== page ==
DOJ drops libel, oral defamation raps vs. shabu lab witness, resigned cop

Lack of probable cause prompted the Department of Justice to dismiss separate oral defamation and libel charges recently against the star witness in the controversial shabu lab case and an equally controversial resigned lawman.

Senior Assistant State Prosecutor Editha Fernandez recommended the dismissal of the complaint for oral defamation filed by then Congressman Cesar Sarmiento against star witness Ernesto Tabor Jr.

The Nov. 27, 2019 resolution, which was released only last week, was also signed by Senior Deputy State Prosecutor Richard Anthony Fadullon and Prosecutor General Benedicto Malcontento.

Sarmiento had complained that during an April 11, 2019 interview before the local media, Tabor had publicly and maliciously uttered slanderous words against him, stating that the complainant was the brains behind an attempt on his life.

The then congressman submitted copies of two local newspapers containing articles about Tabor’s allegations during the press conference.

In his reply, Tabor said that the case should have been filed in Virac, as the alleged slanderous words were spoken before the local media.

He also pointed out that the complainant failed to submit any evidence to the effect, as the newspaper articles are hearsay, and that no evidence was likewise submitted that the media interview was broadcast as far as Metro Manila.

In resolving the complaint, the DOJ said that Section 4 of Republic Act 10071 vests the Secretary of Justice to act directly on any matter within the jurisdiction of the prosecution staff, the regional prosecution office or the provincial or city prosecution office.

“Scouring on the allegations in the complaint, and the newspaper reports, we did not find the unsavory remarks uttered by the respondent and/or quoted by the writers of the news reports,” the DOJ stated.

It pointed out that not only did the complaint fail to offer evidence that the press con was broadcast in Metro Manila, he also did not allege with particularity, the defamatory remarks uttered by the respondent or quote the precise words and phrases being alluded to.

The DOJ stressed that the only evidence submitted by the complaint were hard copies of the two newspapers where the alleged defamatory articles appeared.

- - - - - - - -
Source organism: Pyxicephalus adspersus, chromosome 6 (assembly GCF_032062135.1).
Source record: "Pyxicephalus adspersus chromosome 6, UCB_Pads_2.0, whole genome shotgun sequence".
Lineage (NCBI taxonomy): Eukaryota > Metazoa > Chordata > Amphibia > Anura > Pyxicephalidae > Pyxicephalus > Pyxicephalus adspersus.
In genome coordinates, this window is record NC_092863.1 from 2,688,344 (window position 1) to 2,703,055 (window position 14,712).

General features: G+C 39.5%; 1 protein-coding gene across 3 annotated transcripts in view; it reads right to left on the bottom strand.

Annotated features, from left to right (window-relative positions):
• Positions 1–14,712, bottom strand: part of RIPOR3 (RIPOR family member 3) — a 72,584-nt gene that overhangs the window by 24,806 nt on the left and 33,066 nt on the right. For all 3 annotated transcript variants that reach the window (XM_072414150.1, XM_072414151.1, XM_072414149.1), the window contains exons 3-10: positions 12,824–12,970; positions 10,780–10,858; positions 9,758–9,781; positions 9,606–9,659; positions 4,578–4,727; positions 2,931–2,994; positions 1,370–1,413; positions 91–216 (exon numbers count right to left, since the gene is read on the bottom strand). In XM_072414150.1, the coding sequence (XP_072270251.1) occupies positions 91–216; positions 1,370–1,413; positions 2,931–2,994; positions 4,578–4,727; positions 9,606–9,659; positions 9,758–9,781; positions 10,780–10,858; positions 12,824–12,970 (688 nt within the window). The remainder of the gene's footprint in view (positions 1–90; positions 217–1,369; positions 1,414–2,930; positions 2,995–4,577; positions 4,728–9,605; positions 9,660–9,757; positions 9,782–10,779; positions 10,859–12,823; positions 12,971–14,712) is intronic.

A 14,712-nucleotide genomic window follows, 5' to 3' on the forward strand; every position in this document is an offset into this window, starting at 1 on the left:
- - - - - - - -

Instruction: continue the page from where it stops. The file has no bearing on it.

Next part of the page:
“However, only the respondent was charged by the complainant,” it emphasized. “Surprisingly, the reporter, the editor and the publisher of the newspapers who were responsible for the publication of the newspaper articles were not charged.”

“…(W)e cannot simply assume that respondent is the source of the news articles containing defamatory statements, in the absence of evidence to prove the same,” Prosecutor Fernandez concluded.

In the libel case, the same prosecutor also recommended the dropping of the libel complaint filed by the former solon and his chief of staff, Rudy Rojas Jr., against former policeman Vincent Tacorda for lack of probable cause.

The complaint alleged that on April 23, 2019, in a facebook post, Tacorda, with deliberate intent to besmirch the reputation of the complainants, claimed that Sarmiento’s congressional office and his maroon vehicle were being used in illegal drug transactions.

Malice was present, the complainants averred, as the expose was made prior to the gubernatorial race to discredit Sarmiento.

Tacorda, however, asserted that his posts did not categorically identify or tag Sarmiento as a drug personality but just asked whether he knew about the drug transactions being undertaken in his office with the participation of his driver.

In junking the complaint, the DOJ said that the posts read in its entirety did not cast aspersions on both complainants’ character, integrity and reputation.

“In fact, there was no mention of complainant Sarmiento’s name,” it stated, adding that there was no innuendo that complainants were engaged in drug activities or have knowledge thereof.

In finding Tacorda’s statements to be supported with ample bases, the DOJ said it is not inclined to agree with the posturing of the complainants that the respondent is prompted with malicious intent to injure and not in response to a legal duty.

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